To add to my original reply, I ran my simulations using the standard version of dctimestep. I use a fairly souped-up Microsoft Azure cloud-based VM which has� 250GB of RAM. If you are parallelizing image-based simulations, you'd want to explicitly specify the month-name, or number, in the string formatting option( something like -o results/Jan%03d.hdr). If not, there is a chance that the results from one instance of dctimestep might get overwritten by the other (I learnt this the hard way).

Sarith

···

On 9/22/2017 11:38 AM, Greg Ward wrote:

Ah, that's a different problem!

How much memory is on your machine? �If there is less RAM than the combined size of the component images, then you won't see the benefit of disk caching. �You can try decreasing the memory required for caching by compacting your pictures (e.g., running "ra_rgbe -r" on each of them).

If you don't have as much free RAM as you have images and you're running off a hard disk rather than an SSD, that is the worst case for dctimestep and image processing. �Running in parallel may help you a bit, but you still need to think about the i/o requirements. �Having a bunch of processes fighting to access the same disk information might not do that much.

Cheers,
-Greg

*From: *Santiago Torres <Santiago.Torres@arup.com <mailto:Santiago.Torres@arup.com>>

*Date: *September 22, 2017 9:13:50 AM PDT

*

Dear Sarith, Greg,

Thank you for your replies. In this case I am running the annual calculation of an image, and each time-step (daytime) is taking 3-4 minutes to run, so the total calculation takes more than 9 days. And I would like to increase the resolution to reduce noise�

So I thought if I run 10 dctimestep processes in parallel, it should take less than a day. I hope this makes sense. I will try it out and let you know if I find problems.

Thank you,

Santiago

*From:*Sarith Subramaniam [mailto:sarith@psu.edu]
*Sent:* 22 September 2017 16:53*
*

Hi Santiago,

I pretty much did the exact same thing that you mentioned to run multiple instances of dctimestep with Python. The syntax is something like:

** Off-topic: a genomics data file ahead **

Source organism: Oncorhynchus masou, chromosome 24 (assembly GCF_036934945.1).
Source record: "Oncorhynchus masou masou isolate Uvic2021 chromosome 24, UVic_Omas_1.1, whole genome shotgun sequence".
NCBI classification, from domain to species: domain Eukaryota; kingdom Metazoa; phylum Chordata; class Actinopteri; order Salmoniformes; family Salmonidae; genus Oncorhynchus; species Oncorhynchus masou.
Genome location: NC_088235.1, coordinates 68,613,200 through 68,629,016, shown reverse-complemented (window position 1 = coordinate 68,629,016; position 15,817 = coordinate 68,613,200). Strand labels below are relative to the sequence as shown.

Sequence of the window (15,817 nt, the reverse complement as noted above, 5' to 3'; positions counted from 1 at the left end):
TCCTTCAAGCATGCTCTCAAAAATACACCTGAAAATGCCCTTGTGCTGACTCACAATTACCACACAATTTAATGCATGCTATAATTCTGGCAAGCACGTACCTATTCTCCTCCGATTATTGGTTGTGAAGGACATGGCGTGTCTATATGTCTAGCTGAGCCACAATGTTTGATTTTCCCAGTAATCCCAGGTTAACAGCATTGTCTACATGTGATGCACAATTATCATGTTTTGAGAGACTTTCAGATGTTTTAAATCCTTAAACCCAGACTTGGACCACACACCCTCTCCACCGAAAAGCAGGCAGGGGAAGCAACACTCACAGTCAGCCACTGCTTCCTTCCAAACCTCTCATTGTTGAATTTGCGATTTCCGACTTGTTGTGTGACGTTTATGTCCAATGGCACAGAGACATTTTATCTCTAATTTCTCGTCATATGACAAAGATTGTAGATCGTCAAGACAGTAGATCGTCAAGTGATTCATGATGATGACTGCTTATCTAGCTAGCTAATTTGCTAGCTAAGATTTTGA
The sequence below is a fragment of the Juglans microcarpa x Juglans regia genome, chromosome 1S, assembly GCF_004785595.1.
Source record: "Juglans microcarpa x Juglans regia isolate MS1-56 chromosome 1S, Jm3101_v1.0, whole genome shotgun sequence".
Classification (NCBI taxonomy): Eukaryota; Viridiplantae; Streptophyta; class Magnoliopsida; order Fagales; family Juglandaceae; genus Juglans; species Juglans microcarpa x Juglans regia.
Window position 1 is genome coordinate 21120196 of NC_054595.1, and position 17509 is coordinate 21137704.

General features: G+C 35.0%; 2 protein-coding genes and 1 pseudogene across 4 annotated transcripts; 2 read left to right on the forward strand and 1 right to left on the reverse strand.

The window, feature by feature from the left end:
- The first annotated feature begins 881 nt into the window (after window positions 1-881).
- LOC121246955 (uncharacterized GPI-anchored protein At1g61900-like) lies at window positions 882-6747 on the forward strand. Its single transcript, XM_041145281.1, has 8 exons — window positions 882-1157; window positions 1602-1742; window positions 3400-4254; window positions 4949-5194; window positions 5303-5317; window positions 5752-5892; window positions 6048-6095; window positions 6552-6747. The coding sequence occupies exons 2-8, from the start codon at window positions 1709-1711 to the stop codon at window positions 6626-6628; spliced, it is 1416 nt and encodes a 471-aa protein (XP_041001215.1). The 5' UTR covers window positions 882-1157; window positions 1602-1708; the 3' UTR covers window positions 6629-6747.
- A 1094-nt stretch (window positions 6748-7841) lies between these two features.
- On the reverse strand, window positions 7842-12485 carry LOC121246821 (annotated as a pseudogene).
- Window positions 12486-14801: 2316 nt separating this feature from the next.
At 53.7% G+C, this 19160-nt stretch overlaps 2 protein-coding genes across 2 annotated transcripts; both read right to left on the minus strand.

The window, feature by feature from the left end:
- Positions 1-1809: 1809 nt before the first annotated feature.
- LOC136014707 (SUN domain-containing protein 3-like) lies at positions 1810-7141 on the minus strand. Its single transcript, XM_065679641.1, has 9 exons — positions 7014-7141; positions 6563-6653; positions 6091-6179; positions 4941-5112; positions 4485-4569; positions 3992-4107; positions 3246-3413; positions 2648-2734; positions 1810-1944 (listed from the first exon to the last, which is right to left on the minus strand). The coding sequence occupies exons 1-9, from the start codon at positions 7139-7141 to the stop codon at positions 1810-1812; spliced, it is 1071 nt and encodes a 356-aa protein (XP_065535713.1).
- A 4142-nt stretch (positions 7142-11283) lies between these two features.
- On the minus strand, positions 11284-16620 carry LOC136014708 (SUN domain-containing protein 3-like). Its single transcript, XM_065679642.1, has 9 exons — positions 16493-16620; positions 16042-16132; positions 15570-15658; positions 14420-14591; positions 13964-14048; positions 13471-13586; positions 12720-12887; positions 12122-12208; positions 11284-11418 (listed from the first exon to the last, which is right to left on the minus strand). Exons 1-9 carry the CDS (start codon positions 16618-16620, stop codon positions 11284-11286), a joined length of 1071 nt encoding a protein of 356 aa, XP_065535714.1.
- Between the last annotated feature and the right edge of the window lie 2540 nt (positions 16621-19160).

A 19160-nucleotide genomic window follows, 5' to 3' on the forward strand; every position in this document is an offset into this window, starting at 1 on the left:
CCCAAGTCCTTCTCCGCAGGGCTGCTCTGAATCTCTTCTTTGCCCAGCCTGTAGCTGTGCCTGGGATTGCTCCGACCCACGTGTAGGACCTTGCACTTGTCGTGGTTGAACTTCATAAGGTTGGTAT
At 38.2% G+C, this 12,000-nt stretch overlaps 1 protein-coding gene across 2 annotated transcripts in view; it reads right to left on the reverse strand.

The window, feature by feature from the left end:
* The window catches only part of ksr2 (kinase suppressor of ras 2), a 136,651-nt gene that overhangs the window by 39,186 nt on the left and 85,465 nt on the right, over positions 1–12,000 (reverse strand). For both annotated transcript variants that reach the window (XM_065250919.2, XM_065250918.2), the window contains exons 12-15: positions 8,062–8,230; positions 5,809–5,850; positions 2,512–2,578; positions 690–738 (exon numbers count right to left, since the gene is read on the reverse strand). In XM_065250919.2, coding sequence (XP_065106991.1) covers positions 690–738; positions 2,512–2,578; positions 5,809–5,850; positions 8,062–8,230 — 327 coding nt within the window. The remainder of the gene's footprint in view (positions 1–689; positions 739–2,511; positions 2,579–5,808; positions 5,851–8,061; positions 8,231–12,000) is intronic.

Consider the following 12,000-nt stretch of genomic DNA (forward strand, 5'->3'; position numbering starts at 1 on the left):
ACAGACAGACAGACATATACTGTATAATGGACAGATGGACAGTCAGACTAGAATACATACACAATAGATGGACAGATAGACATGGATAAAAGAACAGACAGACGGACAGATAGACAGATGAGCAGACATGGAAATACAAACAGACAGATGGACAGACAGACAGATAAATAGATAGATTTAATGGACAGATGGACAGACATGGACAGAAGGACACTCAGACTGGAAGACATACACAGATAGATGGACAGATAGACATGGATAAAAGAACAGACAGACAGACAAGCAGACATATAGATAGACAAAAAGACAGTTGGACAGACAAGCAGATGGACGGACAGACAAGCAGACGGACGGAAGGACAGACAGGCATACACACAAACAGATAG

/import multiprocessing as mp/

/import os/

/#Run dctimesteps, 16 at at time./

/#runCommand is just a call to os.system/

/#commands is a list of dctimestep commands like ["dctimestep dc.mtx sky0001.smx > res0001.smx",� "dctimestep dc.mtx sky0002.smx > res0002.smx" ...]/

/pools = mp.Pool(processes=16)/

/pools.map(runCommand, commands)/

For the above, you'd have to do some additional scripting to run rmtxop and compile all the results into a single file. There is also a method that was discussed by Wangda Zuo and Andy Mcneil in this paper: http://www.ibpsa.org/proceedings/BS2011/P_1155.pdf <http://secure-web.cisco.com/1Dg4sbIwWzfdNHSDFjoErkam7XpFZkZl_YajPwbdNSfN3qC1GSwtzOsoHjzUTCbiw63iGUUuE2gD4bllTAnDKmlmn_oe9aU9yRt8wzVUSrmsrE1PKj6ErqSMsFikzAe_P4HEM_ZQk3m52HImTpdUxnGXUzrzYTkz-kgXQZX-U9wtAWex8uSdvjmJXLQZIBdOdjRn7Um1GekbwQI--4karqReEQedYXrhJsex6RkYtNIiYFMCYiwet0zel4nY98Gol/http%3A%2F%2Fwww.ibpsa.org%2Fproceedings%2FBS2011%2FP_1155.pdf>

Sarith

On 9/22/2017 9:55 AM, Santiago Torres wrote:

    Dear all,

    This might be a silly question, but I couldn't find any reference. Is there a way to run dctimestep in parallel?

    Or, would it be possible to create a weather tape for each month, create a matrix from each, and run each month separately?

    Thanks,

    Santiago

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Radiance-general mailing list
Radiance-general@radiance-online.org
https://www.radiance-online.org/mailman/listinfo/radiance-general

Thank you Sarith. I just wanted to share my successful implementation of multiprocessing in Py 3.7.

import os
import multiprocessing as mp

def oconve (string):
cmd_oconv = "oconv -r 2048 -f "+ string
os.system(cmd_oconv)

oconv_lst = [’\tmp\sky0.sky \scene\G1\opaque\Name…opq.mat \scene\G1\opaque\Name…opq.rad > \tmp\Spectral_0.oct’,
‘\tmp\sky1.sky \scene\G1\opaque\Name…opq.mat \scene\G1\opaque\Name…opq.rad > \tmp\Spectral_1.oct’,
‘\tmp\sky2.sky \scene\G1\opaque\Name…opq.mat \scene\G1\opaque\Name…opq.rad > \tmp\Spectral_2.oct’]

n_cpu = mp.cpu_count()
with mp.Pool(processes=n_cpu) as pools:

pools.map(oconve, oconv_lst)